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Old Bay, New Ways: Experience the Chesapeake like you haven’t before

Photo of an orange-sky sunrise with bridge in background

Sunrise over the bay; by Wendy Crowe

Like a sunrise or spring’s return, the Chesapeake Bay is something Marylanders may be guilty of taking for granted. Those steel-blue waters and fiery sunsets astonish millions of visitors each year, but for Free State residents, living alongside North America’s largest estuary is old hat.

Which isn’t to say we don’t love the bay. It’s on our license plates and in our spice racks. We all have our favorite beaches, boating spots and bayside seafood joints—the ones we visit summer after summer, without question. And while these are precious traditions, the routine they create can prevent us from getting to know the bay—and the remarkable impact it has had on our history and our home—from all its seemingly endless, awe-inspiring angles.

This year, commit to experiencing the Chesapeake Bay from a new perspective, up close and personal. Don’t worry: no one’s going to move your beach chair, and that crab cake will be there when you get back.

Photo of people looking for fossils on beach

Looking for fossils; by Elena Gilroy

Forage for fossils at Calvert Cliffs
Ten to 20 million years ago, southern Maryland was submerged beneath a warm, shallow sea. When the water receded, it revealed the massive cliffs that now tower over the 24 miles of coastline in Calvert County. Over time, the cliffs began to erode, exposing bones, teeth and other remnants from prehistoric animals. More than 600 species of fossils have been recovered along the beach here—including long-buried remains of crocodiles, camels, dolphins and rhinoceroses.

To find your own relics, pack up a bag of sieves and small shovels and set off on the Red Trail within Calvert Cliffs State Park. At the end of your 1.8-mile hike along boardwalks and through even, wooded terrain, you’ll come to the open beach area. Spend the afternoon collecting ancient oyster shells and shark teeth, or simply admiring the chalky cliffs above you.

Photo of lighthouse and cross

St. Clement’s Island; by Melissa Boyle

Go to church on St. Clement’s Island
On March 25, 1634, two boats—the Ark and the Dove—arrived on a small island in the Potomac River, bringing with them the first 150 English settlers to step foot on Maryland soil. These settlers named the island after Pope Clement I, the patron saint of mariners, and (it is believed) performed a Roman Catholic mass within hours of landing to celebrate their new-found religious freedom. It was the first Roman Catholic mass said in the colonies.

To commemorate those events, Maryland Day was declared a state holiday in 1903, and in 1934—on the tercentennial of our statehood—a 40-foot stone cross was erected to recognize the island’s integral role in establishing America’s enduring commitment to religious tolerance.

On summer weekends, you can catch the water taxi from St. Clements Island Museum to St. Clement’s Island State Park to experience what the first Marylanders did the day they made history.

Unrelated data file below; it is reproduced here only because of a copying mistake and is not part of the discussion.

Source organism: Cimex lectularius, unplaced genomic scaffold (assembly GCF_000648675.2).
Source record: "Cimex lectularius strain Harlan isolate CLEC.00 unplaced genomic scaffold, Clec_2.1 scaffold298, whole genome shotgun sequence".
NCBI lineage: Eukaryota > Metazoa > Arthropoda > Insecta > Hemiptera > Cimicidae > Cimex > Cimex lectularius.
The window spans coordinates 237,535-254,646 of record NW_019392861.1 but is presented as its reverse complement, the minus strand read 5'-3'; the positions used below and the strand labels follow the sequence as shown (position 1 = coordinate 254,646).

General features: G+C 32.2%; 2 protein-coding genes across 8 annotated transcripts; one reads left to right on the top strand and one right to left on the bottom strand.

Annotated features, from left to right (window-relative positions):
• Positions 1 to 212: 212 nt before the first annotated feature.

Photo of trail

School House Trail at Wye Island; by Anthony Burrows

Look up at Wye Island
Just minutes from the Chesapeake Bay Bridge, Wye Island Natural Resource Management Area is a tree-hugger’s paradise. Literally. The 2,500-acre refuge contains one of the largest tracts of old-growth trees in the region. Schoolhouse Woods is where you’ll find the oak-hickory forest; it’s been standing since the American Revolution.

On the Ferry Landing Trail, you can walk through the oft-photographed tunnel of Osage Trees, marveling at their knotted trunks and twisted branches. The trees’ lumpy, softball-sized fruit—sometimes called Osage oranges or hedge apples—that line the ground are inedible but fun to feel and look at.

But the star of the show here is the nearly 300-year-old holly tree that stands in its field like a lighthouse, beckoning visitors to sit a while in its shade.

Oh, and while you’re admiring all those trees, don’t forget to keep your eye out for the Delmarva fox squirrel, a species that was once endangered but is now thriving, thanks to the state’s conservation efforts.

Kayaking at Janes Island; staff photo

Sleep on a desert isle at Janes Island
Ever dreamt of sleeping on your own private island? At Janes Island State Park, you can do just that. The park operates three backcountry sites, accessible only by boat. The farthest and most remote site—Long Point Island—is a long paddle with a big payoff.

You can obtain a permit and rent a canoe or kayak from the park office, and then it’s just a 5-mile haul between you and your desert-island paradise. (Be sure to check the tide to avoid challenging currents.) Along the way you’ll pass salt marshes, cormorant nests and the legendary Crisfield oyster houses.

Once you’ve shored your boat, make yourself at home on one of the island’s wooden platforms where you can pitch your tent and enjoy the sights. The old smoke stack across the sound is all that’s left from a 19th century fertilizer factory. Every once in a while, the Smith Island Ferry will sail by, full of revelers and long-weekenders. And at twilight, no one in Maryland will have a better view of that famous Chesapeake sunset.

Article by Ashley Stimpson—freelance outdoors writer. Appears in Vol. 21, No. 2 of the Maryland Natural Resource magazine, spring 2018.